Four Basic Qs & As for Fresno-Bakersfield HSR Segment
Posted by Roobs on September 23, 2011
I spent eighteen years of my life growing up in the Central Valley in the City of Visalia, located midway between Bakersfield and Fresno. I was never a farm boy. I grew up in a suburban style two-story house in a cul-de-sac. Though I didn’t grow up on a farm, I developed an appreciation and understanding (especially as I got older) of those who lived and worked in some of the nation’s most productive agricultural regions. It’s an understanding of, not simply a lifestyle but a life devoted to the cultivation of essential crops and resources. But over the course of the debate on high-speed rail (HSR) over the first leg of construction from Bakersfield to Fresno, I hate to see these local communities being pushed and misled by local city officials and executives who would throw hardworking famers under the proverbial bus because of their own intransigence. Here are four basic questions and answers on the “why” for the Fresno-Bakersfield segment of the California High-Speed Rail project.
Where is the proposed high-speed rail route for the segment?
At present, the California High-Speed Rail project will run through the Central Valley hugging much of the Burlington Northern Santa Fe Railroad (BNSF) rights-of-way (ROWs). However, some track must be laid out in open farmland near the City of Hanford. The picture below illustrates the Fresno-Bakersfield segment, with the blue line representing the preferred alternative of the California High-Speed Rail Authority (CAHSRA) and the dark red line representing the existing BNSF route. As you can see, the blue line and the dark red line align throughout much of the route. It is near Hanford where the lines digress.
Farmers and some community groups are questioning this move, which is understandable. HSR tracks will need to be laid through existing farmlands, in some cases splitting properties in two. Some would like to see HSR travel along the existing Highway 99 route to the East. There is nothing intrinsically wrong with this and most HSR supporters would be fine if this was the case. I would personally like it more because it allows for a station to be built closer to my hometown of Visalia.
So why aren’t they building along Highway 99?
The problem is with Union Pacific Railroad. Union Pacific owns the ROWs along Highway 99. If you look at the map above, the lighter red line running along Highway 99 is the Union Pacific railroad. Union Pacific has refused to participate in anything HSR related in California. BNSF, on the other hand, has been willing to work with the CAHSRA. So when it came to alignment in the Central Valley, it made sense to continue to work with a partner in BNSF than fight with an adversary in Union Pacific.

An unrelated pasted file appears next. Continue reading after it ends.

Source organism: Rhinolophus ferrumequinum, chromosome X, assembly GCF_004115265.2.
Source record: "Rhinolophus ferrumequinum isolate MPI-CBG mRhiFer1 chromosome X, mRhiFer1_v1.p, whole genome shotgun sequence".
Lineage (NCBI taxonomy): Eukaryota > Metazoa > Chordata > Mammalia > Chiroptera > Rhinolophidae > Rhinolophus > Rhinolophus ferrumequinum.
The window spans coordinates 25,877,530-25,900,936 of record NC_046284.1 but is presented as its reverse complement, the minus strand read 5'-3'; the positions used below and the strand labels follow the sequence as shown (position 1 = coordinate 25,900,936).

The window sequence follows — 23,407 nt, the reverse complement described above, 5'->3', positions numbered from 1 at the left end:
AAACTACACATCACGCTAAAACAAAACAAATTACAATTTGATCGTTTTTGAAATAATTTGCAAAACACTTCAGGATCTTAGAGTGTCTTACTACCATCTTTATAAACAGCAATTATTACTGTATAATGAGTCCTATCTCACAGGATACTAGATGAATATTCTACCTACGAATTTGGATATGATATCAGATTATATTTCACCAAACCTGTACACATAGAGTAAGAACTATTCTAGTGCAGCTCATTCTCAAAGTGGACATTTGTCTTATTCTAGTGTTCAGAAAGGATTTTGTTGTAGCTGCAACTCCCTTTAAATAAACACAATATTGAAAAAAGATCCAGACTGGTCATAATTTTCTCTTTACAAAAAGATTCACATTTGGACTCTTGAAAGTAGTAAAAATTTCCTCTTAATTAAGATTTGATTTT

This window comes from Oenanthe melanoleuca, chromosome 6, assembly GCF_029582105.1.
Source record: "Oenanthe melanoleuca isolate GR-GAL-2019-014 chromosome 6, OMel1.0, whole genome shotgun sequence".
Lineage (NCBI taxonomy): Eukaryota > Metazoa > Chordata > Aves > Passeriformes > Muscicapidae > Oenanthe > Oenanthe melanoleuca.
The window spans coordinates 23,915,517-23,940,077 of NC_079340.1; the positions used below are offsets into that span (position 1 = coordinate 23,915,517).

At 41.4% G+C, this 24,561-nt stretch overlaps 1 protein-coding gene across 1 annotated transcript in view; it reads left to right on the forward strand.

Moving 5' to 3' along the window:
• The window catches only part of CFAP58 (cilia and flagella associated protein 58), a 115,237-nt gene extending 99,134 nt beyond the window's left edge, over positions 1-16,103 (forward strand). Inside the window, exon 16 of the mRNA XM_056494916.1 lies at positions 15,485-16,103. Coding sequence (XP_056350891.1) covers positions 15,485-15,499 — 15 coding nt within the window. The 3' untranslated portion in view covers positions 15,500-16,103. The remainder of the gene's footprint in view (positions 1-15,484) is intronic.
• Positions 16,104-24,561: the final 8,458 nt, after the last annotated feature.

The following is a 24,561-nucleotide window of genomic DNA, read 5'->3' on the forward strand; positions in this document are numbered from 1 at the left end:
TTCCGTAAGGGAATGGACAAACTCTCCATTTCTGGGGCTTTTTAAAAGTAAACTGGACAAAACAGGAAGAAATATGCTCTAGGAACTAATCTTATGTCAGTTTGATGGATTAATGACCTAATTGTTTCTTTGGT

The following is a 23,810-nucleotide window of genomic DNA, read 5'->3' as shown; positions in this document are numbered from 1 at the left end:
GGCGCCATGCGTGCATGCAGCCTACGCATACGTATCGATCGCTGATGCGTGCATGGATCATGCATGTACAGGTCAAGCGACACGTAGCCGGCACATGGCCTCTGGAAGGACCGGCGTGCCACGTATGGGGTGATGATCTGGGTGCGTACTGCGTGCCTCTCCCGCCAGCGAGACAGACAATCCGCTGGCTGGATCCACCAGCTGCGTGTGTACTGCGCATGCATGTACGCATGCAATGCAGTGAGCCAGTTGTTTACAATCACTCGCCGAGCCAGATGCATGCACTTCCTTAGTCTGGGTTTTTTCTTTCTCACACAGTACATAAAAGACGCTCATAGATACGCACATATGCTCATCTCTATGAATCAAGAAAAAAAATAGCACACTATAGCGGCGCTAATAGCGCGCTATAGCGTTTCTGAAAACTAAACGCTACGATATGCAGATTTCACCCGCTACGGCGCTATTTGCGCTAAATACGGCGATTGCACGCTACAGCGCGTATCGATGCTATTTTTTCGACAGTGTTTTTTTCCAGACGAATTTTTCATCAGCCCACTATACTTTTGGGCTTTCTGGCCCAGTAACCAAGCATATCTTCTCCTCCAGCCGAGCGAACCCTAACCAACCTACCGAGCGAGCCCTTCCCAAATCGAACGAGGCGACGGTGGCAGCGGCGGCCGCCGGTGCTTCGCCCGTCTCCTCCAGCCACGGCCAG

But why does the route go outside of Hanford when the BNSF route continues through the city?
This is because the City of Hanford didn’t want the train to run through its downtown. The city claimed it interfered with its historic preservation efforts and future development plans. As a result, the CAHSRA tried to meet the demands of the city and determined a route to the East of Hanford was the best alternative, unfortunately necessitating tracks to run through existing and parceled-out farmland. Because of Hanford’s demands, HSR has no choice but to move eastward because going to the west of Hanford would still impact farmland but also be farther from the population centers of Visalia and Tulare.
As a farmer, why shouldn’t I blame the California High Speed Rail Authority?
Farmers have a right to be worried about their land and a right to protect their property. However, farmers who want to protect their farmland are focusing their anger at the wrong group. The CAHSRA cannot force Hanford to allow HSR to go through the city. They can also not force Union Pacific to let them align HSR tracks with theirs. So are hardworking farmers going to let Hanford city residents or Union Pacific executives throw them under the bus because they don’t want to compromise? Farmers should target their frustrations and energy at the city officials in Hanford and at Union Pacific. Many of the problems being expressed would be solved if Union Pacific would let high-speed rail run along its routes and Highway 99 or if Hanford would let HSR run through existing BNSF routes through the city. It is very easy for cities to maintain historic properties, allow for development and construct transportation corridors.
If farmers want to protect their farmland, they should contact Hanford Mayor Dan Chin and tell him they want to see a HSR alignment through Hanford and not sacrifice farmland for the city’s intransigence.
Roobs is a masters student at UCLA in the Department of Urban & Regional Planning with concentrations in Transportation Planning & Policy and Urban Design & Development. He has a BA in Legal Studies and Sociology from UC Berkeley. Roobs is a former Waterfront Commissioner for the City of Berkeley and former paralegal for a law firm specializing in real estate development.